A Dialogue with Nature
: Sacrificial Offerings in Candomblé Religion

  • Giovanna Capponi

Student thesis: Doctoral Thesis


The present work explores the relationships Candomblé followers interweave with
the environment and with animals through ritual offerings and sacrificial practices.
As a self-defined “religion of nature”, Afro-Brazilian Candomblé can be described
as the cult of the orixás, deities whose origins can be traced to West Africa and who
are connected with the natural elements in the landscape. The complex use of food
items, other elements and animals in the rituals makes it necessary to investigate
the role of these elements in Candomblé cosmology and to take into account emic
perceptions of human-environment relations. Ritual practices develop around
culturally determined ways of relating and perceiving the environment but they are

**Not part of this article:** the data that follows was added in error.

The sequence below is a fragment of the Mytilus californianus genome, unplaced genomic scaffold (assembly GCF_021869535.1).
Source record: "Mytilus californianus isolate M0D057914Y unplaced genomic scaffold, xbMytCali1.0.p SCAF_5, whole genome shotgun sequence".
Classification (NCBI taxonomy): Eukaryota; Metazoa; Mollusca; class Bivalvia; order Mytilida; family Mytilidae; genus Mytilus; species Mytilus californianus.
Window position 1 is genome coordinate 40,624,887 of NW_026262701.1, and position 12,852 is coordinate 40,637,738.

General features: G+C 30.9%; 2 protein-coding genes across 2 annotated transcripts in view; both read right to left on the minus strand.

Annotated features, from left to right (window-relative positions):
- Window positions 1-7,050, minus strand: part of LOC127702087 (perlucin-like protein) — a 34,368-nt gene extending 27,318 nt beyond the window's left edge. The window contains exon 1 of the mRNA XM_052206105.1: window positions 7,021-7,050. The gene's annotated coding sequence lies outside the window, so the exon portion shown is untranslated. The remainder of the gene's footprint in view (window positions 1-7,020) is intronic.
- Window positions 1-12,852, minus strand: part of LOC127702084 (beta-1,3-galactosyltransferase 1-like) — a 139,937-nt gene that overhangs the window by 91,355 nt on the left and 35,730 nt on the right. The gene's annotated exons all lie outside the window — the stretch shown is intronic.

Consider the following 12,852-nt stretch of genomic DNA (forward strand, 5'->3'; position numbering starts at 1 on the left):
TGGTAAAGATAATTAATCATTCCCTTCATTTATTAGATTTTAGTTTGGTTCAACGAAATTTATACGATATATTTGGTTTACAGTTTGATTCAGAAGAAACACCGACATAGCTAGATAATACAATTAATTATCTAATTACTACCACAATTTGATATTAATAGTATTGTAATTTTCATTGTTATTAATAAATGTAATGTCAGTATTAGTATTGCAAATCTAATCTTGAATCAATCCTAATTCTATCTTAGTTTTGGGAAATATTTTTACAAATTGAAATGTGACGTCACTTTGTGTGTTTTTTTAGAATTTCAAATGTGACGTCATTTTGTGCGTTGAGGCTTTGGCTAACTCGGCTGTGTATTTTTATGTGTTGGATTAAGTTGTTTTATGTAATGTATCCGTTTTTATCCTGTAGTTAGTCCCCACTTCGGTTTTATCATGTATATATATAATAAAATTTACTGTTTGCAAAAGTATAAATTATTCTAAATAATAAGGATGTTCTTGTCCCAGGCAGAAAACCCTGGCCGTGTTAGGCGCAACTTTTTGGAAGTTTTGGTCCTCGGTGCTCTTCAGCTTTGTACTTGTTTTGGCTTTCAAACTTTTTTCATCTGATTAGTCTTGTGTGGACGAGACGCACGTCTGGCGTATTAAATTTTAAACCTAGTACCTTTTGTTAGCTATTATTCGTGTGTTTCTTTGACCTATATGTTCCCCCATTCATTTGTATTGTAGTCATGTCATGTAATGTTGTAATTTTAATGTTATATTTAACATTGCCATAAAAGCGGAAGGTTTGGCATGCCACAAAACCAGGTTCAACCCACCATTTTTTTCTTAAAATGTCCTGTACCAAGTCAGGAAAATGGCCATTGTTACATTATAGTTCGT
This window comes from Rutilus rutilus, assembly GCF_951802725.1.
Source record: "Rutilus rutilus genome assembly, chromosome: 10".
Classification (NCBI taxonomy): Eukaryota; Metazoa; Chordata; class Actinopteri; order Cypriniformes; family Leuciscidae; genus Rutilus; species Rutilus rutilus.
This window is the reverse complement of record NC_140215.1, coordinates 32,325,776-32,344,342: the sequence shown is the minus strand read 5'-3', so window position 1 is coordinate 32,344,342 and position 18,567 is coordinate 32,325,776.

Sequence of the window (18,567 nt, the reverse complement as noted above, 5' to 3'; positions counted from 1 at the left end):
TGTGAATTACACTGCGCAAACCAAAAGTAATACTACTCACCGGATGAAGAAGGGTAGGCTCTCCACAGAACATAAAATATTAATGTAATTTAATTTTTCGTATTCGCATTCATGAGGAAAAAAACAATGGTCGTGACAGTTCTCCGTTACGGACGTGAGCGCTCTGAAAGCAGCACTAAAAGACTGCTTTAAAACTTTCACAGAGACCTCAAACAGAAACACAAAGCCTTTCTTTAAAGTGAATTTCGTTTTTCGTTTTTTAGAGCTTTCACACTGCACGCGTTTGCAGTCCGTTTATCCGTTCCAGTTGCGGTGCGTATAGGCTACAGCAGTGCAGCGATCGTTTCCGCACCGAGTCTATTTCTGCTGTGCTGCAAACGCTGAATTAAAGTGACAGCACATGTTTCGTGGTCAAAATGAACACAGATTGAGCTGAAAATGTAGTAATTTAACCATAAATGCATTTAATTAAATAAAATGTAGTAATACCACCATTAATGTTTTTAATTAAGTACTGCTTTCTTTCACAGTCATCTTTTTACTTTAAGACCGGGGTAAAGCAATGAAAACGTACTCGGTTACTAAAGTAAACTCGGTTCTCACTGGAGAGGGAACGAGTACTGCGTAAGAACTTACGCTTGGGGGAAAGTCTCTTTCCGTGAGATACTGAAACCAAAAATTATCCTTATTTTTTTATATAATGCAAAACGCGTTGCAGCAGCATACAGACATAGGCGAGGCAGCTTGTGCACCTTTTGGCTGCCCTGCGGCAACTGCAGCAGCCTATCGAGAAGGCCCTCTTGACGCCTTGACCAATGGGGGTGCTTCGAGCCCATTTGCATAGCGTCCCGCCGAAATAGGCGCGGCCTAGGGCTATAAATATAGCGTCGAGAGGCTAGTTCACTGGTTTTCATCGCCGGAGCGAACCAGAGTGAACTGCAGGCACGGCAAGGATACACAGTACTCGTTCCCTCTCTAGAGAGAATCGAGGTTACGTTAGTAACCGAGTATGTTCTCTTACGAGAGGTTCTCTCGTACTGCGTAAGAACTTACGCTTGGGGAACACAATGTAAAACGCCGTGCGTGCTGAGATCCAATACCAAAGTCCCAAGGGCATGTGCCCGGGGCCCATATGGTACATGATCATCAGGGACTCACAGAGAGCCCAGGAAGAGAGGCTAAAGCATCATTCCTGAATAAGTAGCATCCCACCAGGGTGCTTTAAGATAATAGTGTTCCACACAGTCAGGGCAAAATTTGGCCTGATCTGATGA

also subjected to modifications and innovations. By presenting detailed
ethnographic accounts of Candomblé rituals in Brazil but also in Italy (where a
Candomblé house has been active for two decades), this thesis demonstrates how
the ritual structure can be understood as a pattern that follows variations based on
the needs of humans, but also on the tastes of the invisible entities and the agency
of animals. The renegotiation of these elements takes the form of a dialogic process
between the different parts. Ritual offerings and sacrifices can be understood not
only as a form of feeding and exchanging favours with the orixás but also as a form
of communication between the visible and the invisible world. Moreover, the
constant correspondences and deferrals between humans, animals and orixás in the
chants, in the mythology and the ritual proceedings allow the possibility of
understanding animal sacrfice as being performed not only for the benefit, but also
as a substitute, of a human life. Lastly, this thesis shows how ritual change is also
expressed by the incorporation of contemporary notions of environmental ethics
and pollution, allowing for new understandings of natural landscapes as a social
and historical construct.
Date of Award13 Mar 2018
Original languageEnglish
Awarding Institution
  • University of Roehampton
SupervisorGarry Marvin (Supervisor) & Istvan Praet (Supervisor)


  • human-environment relations, sacrifice, Candomble, ritual, Brazil

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